Thoughts: The Dessert Table

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This is the desert table.

For as long as most of us can remember, it sat in a corner of my parent’s dining room. No matter when you visited, there were multiple desserts sitting on it. This was not just a holiday thing. You expect lots of sweets and special things at Thanksgiving or Easter. No, it was covered with candy, cakes, pies, cookies any time you came to visit.

After a meal, there was always a visit to the desert table. And the beauty of it was that you were not expected to pick one. No, in our house it was perfectly acceptable to use a dinner plate for dessert and load it up with enough good things to assure a sugar coma afterwards. (but the always running coffeepot made sure that didn’t happen.).

And you weren’t done after your dinner feast. Not at all. About 10:30 in the evening, just as the evening news was about to begin on TV, Mom would announce she was going to have a little something, and there was always a second sojourn to the dessert table.

It began life as a boat table. Made of mahogany, and simple in design, the legs fold flat, so the table could be stored while sailing, and brought out on deck when you were safely near shore and needed a table. There are no metal parts to rust. It was all done with wood and pegs.  My dad bought it when he was in his sailboat phase, and lived and breathed all things sailing. But this never lived on our boat. It lived in the dining room.

For my kids, the dessert table was one of the symbols of Mom and Dad’s house. It spoke to generosity, plenty, breaking the rules a little, and simple joy of good things. Not a fine antique (and my parents had many fine antiques), it was one of the most treasured memories of my parents’ home. Something they always looked forward to. Something they often talked about when they were away.

My mom died a couple of months ago. Suddenly. Without her to take care of him, we had to move my father to a nursing home. Now we are preparing their house to sell, which means cleaning it out and decluttering it. I’ve made two trips to Va to bring things back and this Saturday, I brought up the dessert table. Maybe there was something in the air, because even though she did not know it was coming, my daughter went on a baking spree, making a batch of shortbread cookies, and then for father’s day, a cinnamon bun pecan pie. So when I showed up with the dessert table, we had desserts ready to for it.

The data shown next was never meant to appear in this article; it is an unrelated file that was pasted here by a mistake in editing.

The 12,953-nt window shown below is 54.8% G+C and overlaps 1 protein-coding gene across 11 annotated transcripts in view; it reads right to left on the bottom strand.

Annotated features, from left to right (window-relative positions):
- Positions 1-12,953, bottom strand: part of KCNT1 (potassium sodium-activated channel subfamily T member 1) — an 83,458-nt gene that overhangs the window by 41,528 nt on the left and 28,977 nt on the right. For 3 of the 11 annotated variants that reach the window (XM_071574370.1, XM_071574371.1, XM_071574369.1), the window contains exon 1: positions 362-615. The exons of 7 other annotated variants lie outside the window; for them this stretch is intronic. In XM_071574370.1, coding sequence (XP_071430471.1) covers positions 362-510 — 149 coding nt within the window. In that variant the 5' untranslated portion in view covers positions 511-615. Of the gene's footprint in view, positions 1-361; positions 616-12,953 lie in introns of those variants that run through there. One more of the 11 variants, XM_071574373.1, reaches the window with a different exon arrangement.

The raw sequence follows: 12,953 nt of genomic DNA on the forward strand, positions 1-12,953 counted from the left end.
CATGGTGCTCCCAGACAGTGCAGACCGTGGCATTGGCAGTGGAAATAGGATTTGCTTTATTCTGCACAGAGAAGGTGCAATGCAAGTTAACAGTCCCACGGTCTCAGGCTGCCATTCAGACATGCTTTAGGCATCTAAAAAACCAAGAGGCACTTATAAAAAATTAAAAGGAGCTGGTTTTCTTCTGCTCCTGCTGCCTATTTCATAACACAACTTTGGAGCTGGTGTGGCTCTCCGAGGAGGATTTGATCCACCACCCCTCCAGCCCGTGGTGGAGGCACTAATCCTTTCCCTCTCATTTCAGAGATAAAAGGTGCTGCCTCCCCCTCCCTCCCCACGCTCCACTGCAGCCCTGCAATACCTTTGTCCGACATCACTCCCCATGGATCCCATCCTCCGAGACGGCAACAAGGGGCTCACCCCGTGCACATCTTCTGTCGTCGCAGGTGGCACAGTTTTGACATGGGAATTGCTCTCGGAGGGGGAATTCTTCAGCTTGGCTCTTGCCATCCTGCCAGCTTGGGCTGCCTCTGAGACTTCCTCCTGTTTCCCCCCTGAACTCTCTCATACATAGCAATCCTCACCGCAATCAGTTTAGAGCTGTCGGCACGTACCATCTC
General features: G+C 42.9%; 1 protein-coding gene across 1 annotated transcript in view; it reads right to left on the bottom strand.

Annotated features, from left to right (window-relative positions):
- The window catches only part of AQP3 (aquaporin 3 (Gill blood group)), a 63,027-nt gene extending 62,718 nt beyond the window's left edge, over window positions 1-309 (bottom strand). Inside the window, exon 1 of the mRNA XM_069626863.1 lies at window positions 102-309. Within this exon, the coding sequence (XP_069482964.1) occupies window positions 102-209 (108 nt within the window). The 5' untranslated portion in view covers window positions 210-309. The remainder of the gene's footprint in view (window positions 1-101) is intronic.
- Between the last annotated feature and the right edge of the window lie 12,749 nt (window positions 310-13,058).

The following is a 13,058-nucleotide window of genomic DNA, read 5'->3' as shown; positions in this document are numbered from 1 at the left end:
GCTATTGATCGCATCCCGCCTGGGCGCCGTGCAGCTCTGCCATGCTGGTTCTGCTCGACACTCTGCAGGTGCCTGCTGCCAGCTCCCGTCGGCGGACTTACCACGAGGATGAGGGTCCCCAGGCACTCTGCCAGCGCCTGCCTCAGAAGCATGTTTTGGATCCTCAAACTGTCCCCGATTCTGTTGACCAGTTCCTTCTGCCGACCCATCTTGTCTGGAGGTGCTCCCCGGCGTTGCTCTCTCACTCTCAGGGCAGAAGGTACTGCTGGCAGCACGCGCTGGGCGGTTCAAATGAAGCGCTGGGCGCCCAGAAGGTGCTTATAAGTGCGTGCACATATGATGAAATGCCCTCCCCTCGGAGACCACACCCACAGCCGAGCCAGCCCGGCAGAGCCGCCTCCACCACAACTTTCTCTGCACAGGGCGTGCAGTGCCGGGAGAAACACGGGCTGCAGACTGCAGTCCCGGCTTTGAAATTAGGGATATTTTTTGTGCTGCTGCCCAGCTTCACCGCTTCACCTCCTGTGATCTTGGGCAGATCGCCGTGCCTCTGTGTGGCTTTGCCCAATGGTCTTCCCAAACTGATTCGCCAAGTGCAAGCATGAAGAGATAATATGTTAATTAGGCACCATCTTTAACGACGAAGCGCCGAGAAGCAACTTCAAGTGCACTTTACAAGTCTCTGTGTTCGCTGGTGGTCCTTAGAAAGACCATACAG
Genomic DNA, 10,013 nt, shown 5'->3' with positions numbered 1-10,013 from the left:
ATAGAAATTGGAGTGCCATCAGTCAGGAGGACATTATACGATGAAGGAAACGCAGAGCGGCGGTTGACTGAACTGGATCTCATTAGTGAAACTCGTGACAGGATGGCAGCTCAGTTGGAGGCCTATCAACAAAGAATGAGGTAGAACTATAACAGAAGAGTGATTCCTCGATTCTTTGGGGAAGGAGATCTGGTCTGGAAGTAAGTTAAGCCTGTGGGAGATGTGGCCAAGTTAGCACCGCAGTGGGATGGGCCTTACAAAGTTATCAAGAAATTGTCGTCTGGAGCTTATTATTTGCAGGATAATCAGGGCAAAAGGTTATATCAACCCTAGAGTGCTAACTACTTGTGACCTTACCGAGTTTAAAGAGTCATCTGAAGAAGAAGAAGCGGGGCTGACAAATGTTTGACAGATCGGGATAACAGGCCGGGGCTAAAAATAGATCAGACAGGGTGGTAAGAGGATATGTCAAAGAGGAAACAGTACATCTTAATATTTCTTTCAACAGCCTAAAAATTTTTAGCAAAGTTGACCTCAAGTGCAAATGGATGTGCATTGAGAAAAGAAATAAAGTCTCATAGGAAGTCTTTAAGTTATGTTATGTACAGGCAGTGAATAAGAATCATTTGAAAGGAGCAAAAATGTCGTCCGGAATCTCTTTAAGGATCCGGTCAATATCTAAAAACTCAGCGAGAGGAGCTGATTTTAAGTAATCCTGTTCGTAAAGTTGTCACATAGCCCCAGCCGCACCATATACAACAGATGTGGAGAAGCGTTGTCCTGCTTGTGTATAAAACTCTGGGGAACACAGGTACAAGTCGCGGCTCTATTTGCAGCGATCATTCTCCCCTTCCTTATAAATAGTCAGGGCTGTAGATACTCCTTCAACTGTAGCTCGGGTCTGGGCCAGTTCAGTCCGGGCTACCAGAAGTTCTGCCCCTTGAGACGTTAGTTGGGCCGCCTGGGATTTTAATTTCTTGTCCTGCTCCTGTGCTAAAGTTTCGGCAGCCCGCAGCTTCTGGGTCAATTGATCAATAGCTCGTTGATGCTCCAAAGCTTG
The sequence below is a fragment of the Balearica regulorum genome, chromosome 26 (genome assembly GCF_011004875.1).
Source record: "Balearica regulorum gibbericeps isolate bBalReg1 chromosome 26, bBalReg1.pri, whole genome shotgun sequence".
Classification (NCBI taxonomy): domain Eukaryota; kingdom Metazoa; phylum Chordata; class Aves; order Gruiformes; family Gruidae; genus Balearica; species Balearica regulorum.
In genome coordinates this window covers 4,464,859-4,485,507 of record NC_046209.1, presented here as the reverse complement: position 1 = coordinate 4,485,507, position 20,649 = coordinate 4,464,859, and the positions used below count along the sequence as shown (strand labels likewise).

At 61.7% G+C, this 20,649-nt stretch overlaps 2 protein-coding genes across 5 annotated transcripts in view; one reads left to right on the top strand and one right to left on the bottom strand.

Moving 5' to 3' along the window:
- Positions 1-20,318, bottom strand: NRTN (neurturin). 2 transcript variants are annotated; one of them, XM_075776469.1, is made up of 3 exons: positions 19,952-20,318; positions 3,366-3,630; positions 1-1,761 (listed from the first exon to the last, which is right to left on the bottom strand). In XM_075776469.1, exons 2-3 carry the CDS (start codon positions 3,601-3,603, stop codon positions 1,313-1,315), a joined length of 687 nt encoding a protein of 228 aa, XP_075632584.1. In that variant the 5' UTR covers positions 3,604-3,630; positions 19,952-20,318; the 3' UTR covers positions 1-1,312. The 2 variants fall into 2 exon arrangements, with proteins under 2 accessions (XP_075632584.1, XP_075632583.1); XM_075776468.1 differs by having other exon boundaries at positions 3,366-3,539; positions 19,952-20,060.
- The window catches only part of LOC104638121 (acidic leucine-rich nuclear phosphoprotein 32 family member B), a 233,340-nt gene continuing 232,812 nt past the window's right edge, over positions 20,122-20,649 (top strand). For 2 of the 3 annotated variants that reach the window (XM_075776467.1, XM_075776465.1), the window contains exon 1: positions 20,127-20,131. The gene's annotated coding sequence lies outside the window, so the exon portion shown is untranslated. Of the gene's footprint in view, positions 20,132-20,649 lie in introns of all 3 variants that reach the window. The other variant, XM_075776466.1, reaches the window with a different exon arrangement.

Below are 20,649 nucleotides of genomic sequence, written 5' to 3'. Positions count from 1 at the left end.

Now it is sitting in my dining room. Piled high with sweet calories.

There’s an odd displacement, seeing these things that have always been in my parent’s home here in my home, eleven hours away from where they have lived all these years. In a way, they are a painful reminder of the losses of the past few months. But at the same time, they are a reminder of the joys of family, the times together, the restoration that my dad did so often and so well, the great feasts and intimate moments with my mother, the journey we made together – not always easy or pleasant, but made together. At times I look at these things and cry. The tears a mixture of sadness, and gratefulness.

I remember when my own grandfather died. My dad was having trouble crying. He’s not one to show his heart in general, so that was not a surprise. He chided me for my own tears, and I remember telling him “If you can’t cry for the ones you love, you’re dead.”.

I can tell you, I am not dead.

Eating a thick slice of cinnamon bun pecan pie last night, at about 11, just before the news, my daughter and I remembered the joy of holidays. No, they were not perfect. In recent years in fact, with my dad’s combination of dementia and drinking, sometimes they were damned rough. But there was always the dessert table, a place that brought us all together. And now it’s here. I feel like I am carrying a torch somehow.

Now, if I can only figure out how Mom had the dessert table and managed to stay slim and trim. I’m not sure I am up to that one.

Tom

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